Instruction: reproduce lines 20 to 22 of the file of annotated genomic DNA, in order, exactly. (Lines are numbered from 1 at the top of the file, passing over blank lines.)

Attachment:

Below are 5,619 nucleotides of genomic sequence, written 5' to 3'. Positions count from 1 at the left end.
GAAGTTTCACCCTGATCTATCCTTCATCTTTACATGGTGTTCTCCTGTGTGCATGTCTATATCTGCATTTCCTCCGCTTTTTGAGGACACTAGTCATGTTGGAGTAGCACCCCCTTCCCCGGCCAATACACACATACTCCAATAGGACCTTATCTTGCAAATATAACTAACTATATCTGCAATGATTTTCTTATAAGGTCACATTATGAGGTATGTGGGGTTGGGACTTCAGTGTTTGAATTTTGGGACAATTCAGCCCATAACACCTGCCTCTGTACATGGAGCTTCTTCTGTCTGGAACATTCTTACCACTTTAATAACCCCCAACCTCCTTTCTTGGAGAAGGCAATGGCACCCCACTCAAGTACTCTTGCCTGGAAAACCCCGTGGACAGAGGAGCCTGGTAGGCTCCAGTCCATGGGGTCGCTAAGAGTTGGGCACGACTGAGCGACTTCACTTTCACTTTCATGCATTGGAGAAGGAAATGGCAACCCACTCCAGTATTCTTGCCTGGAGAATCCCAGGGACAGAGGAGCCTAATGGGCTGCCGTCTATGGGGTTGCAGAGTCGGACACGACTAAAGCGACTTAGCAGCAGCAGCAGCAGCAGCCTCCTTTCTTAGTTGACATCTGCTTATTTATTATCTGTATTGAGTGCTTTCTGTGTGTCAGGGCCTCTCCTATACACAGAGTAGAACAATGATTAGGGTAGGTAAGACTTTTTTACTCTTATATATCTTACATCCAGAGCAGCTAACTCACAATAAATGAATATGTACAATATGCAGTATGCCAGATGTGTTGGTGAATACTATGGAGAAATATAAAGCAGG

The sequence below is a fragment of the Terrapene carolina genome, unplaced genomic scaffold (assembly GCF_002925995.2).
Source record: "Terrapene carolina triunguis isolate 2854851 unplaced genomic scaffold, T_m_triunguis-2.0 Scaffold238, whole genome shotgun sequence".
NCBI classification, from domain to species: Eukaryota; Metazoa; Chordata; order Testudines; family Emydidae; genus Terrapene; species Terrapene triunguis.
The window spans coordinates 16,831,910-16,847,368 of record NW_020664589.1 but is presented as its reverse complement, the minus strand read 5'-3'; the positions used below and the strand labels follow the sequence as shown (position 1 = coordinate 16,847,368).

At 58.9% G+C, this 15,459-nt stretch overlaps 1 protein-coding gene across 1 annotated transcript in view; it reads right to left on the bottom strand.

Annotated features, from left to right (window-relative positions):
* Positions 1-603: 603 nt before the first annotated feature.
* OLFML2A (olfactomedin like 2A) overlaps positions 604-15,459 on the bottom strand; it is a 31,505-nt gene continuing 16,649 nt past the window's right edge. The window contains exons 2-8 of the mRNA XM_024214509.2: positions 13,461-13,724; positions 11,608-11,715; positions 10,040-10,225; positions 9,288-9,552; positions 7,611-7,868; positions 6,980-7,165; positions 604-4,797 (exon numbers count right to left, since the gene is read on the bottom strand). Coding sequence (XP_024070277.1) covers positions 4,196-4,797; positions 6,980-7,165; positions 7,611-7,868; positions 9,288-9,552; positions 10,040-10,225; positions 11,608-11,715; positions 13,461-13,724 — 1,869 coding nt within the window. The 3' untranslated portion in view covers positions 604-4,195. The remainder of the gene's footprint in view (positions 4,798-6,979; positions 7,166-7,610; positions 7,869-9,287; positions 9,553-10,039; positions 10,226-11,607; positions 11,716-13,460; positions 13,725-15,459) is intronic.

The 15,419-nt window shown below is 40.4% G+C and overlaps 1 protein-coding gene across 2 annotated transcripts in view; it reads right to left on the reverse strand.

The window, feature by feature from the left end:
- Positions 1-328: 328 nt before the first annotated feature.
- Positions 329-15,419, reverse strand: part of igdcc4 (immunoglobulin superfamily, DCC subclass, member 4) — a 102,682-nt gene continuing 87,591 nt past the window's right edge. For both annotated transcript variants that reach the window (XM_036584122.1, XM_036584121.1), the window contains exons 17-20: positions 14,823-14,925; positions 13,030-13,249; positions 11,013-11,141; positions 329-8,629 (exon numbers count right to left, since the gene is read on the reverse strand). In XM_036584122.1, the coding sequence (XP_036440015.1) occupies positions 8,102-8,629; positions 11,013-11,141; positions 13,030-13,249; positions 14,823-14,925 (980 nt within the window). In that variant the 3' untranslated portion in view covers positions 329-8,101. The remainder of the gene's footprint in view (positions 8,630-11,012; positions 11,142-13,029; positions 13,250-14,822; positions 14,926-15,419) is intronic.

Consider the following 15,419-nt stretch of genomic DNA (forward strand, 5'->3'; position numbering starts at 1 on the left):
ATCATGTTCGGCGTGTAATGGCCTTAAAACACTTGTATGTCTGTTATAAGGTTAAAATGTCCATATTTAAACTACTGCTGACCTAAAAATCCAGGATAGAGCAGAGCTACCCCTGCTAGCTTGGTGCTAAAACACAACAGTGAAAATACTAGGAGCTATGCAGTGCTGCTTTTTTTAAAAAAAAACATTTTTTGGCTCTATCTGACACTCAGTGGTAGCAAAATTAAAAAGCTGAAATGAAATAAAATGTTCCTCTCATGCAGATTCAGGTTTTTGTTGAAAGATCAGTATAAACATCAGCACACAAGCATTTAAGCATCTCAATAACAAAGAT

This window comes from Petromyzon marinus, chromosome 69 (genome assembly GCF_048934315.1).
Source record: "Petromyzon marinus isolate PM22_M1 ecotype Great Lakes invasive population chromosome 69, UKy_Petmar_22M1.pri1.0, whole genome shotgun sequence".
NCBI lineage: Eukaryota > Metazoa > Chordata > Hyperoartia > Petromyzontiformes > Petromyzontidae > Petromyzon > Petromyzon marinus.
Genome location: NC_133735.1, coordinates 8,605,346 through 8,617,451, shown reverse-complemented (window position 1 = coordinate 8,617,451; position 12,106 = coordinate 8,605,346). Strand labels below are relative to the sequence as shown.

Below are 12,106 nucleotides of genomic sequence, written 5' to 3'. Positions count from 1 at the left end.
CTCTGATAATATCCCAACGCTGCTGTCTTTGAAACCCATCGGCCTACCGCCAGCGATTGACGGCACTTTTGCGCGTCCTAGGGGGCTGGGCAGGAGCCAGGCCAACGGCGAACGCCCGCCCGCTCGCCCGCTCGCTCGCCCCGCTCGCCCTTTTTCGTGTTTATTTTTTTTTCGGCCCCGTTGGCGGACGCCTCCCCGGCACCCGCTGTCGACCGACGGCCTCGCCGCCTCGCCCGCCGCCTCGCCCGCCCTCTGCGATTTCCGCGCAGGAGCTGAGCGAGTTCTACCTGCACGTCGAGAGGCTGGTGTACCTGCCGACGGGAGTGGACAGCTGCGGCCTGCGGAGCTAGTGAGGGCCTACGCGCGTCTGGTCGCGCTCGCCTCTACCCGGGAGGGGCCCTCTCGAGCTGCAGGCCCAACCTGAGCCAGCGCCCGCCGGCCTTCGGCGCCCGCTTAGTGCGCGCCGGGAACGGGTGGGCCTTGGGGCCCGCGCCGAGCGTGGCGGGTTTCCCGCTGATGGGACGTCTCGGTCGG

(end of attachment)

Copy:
Genome location: NC_133735.1, coordinates 8,605,346 through 8,617,451, shown reverse-complemented (window position 1 = coordinate 8,617,451; position 12,106 = coordinate 8,605,346). Strand labels below are relative to the sequence as shown.

Below are 12,106 nucleotides of genomic sequence, written 5' to 3'. Positions count from 1 at the left end.
CTCTGATAATATCCCAACGCTGCTGTCTTTGAAACCCATCGGCCTACCGCCAGCGATTGACGGCACTTTTGCGCGTCCTAGGGGGCTGGGCAGGAGCCAGGCCAACGGCGAACGCCCGCCCGCTCGCCCGCTCGCTCGCCCCGCTCGCCCTTTTTCGTGTTTATTTTTTTTTCGGCCCCGTTGGCGGACGCCTCCCCGGCACCCGCTGTCGACCGACGGCCTCGCCGCCTCGCCCGCCGCCTCGCCCGCCCTCTGCGATTTCCGCGCAGGAGCTGAGCGAGTTCTACCTGCACGTCGAGAGGCTGGTGTACCTGCCGACGGGAGTGGACAGCTGCGGCCTGCGGAGCTAGTGAGGGCCTACGCGCGTCTGGTCGCGCTCGCCTCTACCCGGGAGGGGCCCTCTCGAGCTGCAGGCCCAACCTGAGCCAGCGCCCGCCGGCCTTCGGCGCCCGCTTAGTGCGCGCCGGGAACGGGTGGGCCTTGGGGCCCGCGCCGAGCGTGGCGGGTTTCCCGCTGATGGGACGTCTCGGTCGG